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Publication Abstract Display
Type: Poster
Title: Chronic methamphetamine use and HIV infection are associated with alterations in regional brain volumes and cortical thickness.
Authors: Gongvatana W, Bischoff-Grethe A, Morgan EE, Archibald S, Fennema-Notestine C, Woods SP, Brown G, Grant I, and the TMARC Group
Date: 02-12-2014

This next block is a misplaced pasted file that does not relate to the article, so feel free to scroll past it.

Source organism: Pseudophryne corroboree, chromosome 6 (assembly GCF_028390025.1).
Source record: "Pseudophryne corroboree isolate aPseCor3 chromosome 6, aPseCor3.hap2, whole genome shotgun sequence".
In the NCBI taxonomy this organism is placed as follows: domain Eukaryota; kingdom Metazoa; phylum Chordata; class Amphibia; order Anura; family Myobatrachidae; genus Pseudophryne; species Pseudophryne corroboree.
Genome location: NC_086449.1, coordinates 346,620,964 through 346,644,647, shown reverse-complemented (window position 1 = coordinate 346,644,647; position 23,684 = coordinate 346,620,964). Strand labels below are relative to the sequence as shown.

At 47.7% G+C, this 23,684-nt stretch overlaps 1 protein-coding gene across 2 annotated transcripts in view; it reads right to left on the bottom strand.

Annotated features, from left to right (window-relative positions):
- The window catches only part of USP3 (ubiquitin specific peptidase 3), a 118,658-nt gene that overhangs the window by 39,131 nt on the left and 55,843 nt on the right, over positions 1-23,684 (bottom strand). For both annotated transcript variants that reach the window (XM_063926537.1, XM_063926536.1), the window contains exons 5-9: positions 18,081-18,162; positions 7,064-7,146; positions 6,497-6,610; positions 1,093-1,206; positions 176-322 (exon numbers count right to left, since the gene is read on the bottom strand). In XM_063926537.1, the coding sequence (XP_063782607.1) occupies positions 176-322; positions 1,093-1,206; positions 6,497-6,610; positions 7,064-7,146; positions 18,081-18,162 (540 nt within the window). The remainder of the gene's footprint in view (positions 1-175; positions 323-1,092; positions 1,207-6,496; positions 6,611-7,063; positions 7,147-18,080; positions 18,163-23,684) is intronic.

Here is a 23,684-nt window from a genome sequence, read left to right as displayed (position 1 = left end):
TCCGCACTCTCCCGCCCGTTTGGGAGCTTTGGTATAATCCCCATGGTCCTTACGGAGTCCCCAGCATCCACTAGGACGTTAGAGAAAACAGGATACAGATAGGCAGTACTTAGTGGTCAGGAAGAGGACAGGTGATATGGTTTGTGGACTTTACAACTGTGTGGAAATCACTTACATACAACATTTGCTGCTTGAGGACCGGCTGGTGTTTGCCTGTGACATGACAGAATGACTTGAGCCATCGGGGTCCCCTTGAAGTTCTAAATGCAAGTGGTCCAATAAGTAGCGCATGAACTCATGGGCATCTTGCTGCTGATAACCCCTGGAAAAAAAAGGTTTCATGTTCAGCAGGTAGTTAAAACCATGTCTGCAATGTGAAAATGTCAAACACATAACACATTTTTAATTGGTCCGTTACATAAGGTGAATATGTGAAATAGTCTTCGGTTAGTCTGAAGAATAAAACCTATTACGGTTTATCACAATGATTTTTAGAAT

Abstract:Methamphetamine (MA) use is a major risk factor for HIV transmission and an important contributor to neural injury in HIV-infected people. Research regarding their independent and combined effects has been mixed. This study examined the impact of MA use characteristics and HIV infection on structural brain alterations. We examined 13 HIV+ and 18 HIV- individuals with MA use history using high resolution T1 MRI. Volumes of cortical areas, subcortical nuclei, white matter, and ventricles, in addition to regional cortical thickness measures were derived using Freesurfer automated segmentation. A multiple linear regression model was fitted with age, HIV serostatus, MA dependence status, average amount of use per occasion, period of abstinence, age of first use, and intracranial volume as predictors of each structural brain measure. A model selection algorithm based on AIC was used to maximize model parsimony. Older age and HIV seropositivity were associated with widespread reduction in brain volume and cortical thickness, and increased ventricular volume. Higher average amount of use was associated with reduced total cortical volume, and cortical thinning in areas spanning the frontal, temporal, and parietal lobes. MA dependence was associated with reduced volumes of the nucleus accumbens and globus pallidus, and thinning of the precentral gyrus. Longer abstinence was associated with lower globus pallidus volume, and higher thickness in the caudal middle frontal and parahippocampal gyri. Younger age of first use was associated with higher nucleus accumbens volume, and higher cortical thickness primarily in frontal lobe areas. Independent of the effects of age and HIV serostatus, more recent and heavier MA use and current MA dependence were generally associated with cortical and subcortical cerebral atrophy. Surprisingly, younger age of first MA use was associated with increased frontal cortical thickness, possibly related to alteration in neurodevelopmental trajectory.

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